Thursday, July 17, 2014

The Sea Garden by Deborah Lawrenson {Blog Tour & Review}

The Sea GardenMod

Deborah Lawrenson photo credit Rebecca Eifion-Jones

After a childhood of constant moves around the world - my family lived at various times in Kuwait, China, Belgium, Luxembourg and Singapore - I read English at Trinity College, Cambridge. I trained as a journalist on a weekly South London newspaper, then worked on several national newspapers and magazines.

My first novel, Hot Gossip (1994), was a satire based on my experiences working on Nigel Dempster's diary column, and was followed by a sequel, Idol Chatter (1995). The Moonbathers, a black comedy, followed in 1998.

The Art of Falling was a complete change of direction, which took five years to research and write. But trying to get it published was like starting from scratch again. In the end, after many false dawns and disappointments, I published it myself under the Stamp Publishing imprint in September 2003. Almost immediately it became clear that the novel had struck a chord with booksellers and reading groups around my home in Kent. Ottakar's liked it enough to recommend it to their stores nationwide, and the rights were sold to Random House. The Art of Falling was republished by Arrow in July 2005 and chosen as one of the books for the WHSmith Fresh Talent promotion that summer. It went on to sell more than all my previous books put together!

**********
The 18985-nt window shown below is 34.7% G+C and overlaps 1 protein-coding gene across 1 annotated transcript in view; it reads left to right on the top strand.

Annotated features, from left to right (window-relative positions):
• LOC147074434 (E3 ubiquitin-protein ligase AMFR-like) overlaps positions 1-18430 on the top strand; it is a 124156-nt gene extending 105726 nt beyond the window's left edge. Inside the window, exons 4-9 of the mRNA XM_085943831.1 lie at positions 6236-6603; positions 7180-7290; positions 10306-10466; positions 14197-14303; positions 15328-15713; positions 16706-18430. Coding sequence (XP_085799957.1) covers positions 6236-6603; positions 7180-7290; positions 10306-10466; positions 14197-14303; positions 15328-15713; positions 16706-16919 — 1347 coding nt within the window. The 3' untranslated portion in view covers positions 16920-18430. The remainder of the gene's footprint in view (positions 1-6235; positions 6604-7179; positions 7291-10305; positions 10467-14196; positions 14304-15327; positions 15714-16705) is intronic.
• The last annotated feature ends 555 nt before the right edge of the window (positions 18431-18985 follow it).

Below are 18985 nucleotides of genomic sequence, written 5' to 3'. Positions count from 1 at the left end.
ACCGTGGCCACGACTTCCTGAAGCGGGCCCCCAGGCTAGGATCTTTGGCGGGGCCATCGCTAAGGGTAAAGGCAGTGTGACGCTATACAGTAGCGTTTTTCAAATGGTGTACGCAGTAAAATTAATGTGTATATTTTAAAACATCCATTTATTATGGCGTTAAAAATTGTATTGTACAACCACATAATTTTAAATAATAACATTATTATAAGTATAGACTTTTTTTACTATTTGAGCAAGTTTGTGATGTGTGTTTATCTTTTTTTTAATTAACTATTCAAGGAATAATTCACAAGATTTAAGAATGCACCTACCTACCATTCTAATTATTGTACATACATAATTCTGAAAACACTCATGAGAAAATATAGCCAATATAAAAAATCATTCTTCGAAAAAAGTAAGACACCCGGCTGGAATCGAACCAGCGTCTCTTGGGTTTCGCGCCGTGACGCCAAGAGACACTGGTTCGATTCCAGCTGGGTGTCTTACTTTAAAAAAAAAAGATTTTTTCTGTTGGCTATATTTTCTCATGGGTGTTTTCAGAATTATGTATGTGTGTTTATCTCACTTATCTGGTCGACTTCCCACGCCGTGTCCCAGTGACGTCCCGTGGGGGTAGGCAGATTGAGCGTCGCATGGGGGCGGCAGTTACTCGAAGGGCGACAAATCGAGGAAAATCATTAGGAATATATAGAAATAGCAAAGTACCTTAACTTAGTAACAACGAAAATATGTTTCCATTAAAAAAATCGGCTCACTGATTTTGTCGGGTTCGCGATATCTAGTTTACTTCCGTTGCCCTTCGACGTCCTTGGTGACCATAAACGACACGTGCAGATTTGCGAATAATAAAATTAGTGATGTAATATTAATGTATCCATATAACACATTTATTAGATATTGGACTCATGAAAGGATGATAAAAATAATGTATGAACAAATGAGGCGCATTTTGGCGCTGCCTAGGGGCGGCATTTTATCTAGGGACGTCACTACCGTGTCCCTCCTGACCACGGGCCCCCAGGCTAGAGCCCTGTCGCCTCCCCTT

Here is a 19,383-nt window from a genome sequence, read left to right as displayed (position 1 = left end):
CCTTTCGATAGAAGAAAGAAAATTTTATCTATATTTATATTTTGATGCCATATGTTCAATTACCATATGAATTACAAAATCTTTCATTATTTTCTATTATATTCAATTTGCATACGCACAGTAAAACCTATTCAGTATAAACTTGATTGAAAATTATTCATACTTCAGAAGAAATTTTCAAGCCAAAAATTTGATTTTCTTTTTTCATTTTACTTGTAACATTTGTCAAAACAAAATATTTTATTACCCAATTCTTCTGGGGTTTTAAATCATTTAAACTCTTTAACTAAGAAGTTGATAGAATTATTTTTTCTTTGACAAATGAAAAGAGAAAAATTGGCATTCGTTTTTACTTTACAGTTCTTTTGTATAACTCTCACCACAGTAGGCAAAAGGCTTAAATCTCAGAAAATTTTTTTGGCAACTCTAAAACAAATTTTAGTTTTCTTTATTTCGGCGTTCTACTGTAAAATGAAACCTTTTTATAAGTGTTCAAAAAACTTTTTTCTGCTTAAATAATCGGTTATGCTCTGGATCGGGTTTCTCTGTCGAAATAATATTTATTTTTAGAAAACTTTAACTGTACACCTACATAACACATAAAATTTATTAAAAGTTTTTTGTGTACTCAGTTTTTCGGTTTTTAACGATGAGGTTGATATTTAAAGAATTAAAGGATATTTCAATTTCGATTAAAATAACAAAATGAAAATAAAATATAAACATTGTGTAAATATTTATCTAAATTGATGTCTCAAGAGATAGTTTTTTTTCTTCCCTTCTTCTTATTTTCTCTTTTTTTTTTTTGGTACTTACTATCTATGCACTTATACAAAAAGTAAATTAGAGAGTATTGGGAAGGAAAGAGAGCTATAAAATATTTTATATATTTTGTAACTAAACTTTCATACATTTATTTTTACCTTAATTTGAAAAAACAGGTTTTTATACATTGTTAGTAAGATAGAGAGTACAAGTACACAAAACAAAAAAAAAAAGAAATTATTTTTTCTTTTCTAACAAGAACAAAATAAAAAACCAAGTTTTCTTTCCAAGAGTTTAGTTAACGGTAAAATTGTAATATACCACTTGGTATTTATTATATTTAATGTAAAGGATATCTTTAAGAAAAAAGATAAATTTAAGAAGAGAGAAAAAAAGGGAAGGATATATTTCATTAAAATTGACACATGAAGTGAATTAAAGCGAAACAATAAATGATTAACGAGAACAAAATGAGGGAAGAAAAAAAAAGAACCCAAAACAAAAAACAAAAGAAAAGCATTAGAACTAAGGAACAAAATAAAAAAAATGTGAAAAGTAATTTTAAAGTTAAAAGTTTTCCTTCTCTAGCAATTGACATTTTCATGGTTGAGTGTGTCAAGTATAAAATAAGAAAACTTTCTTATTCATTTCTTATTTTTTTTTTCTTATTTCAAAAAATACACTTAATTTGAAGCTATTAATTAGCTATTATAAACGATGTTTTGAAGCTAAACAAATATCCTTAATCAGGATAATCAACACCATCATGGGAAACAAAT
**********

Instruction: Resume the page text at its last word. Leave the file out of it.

Songs of Blue and Gold (2008) was in a similar style: a story that grew out of a book trail that began with the writer Lawrence Durrell and Corfu, my insatiable curiosity about past events and a love for the warmer shores and colours of southern Europe.

Provence was the setting of The Lantern (2011). This was my first novel to appear in the USA, where it was published by HarperCollins to a fantastic critical reception; it was an Indie Next pick and a Costco Pennie's Pick. In the UK it was chosen for The TV Book Club Summer Reads on Channel4 and More4 and shortlisted for the RNA's 2012 Romantic Novel of the Year award in the Epic category.

Hot GossipIdol ChatterThe MoonbathersThe Art of FallingSongs of Blue and GoldThe Lantern

The Sea Garden (2014) opens in the South of France on the Mediterranean island of Porquerolles and revisits one of the settings of The Lantern, as well as one of its characters, Marthe Lincel the perfume maker.

I currently divide my time between rural Kent and a crumbling hamlet in Provence, which is the atmospheric setting for The Lantern.

Romance, suspense, and World War II mystery are woven together in three artfully linked novellas-rich in drama and steeped in atmosphere-from the critically acclaimed author of The Lantern

THE SEA GARDEN

On the lush Mediterranean island of Porquerolles off the French coast, Ellie Brooke, an award-winning British landscape designer, has been hired to restore a memorial garden. Unsettled by its haunted air and the bitterness of the garden's owner, an elderly woman who seems intent on undermining her, Ellie finds that her only ally on the island is an elusive war historian …

THE LAVENDER FIELD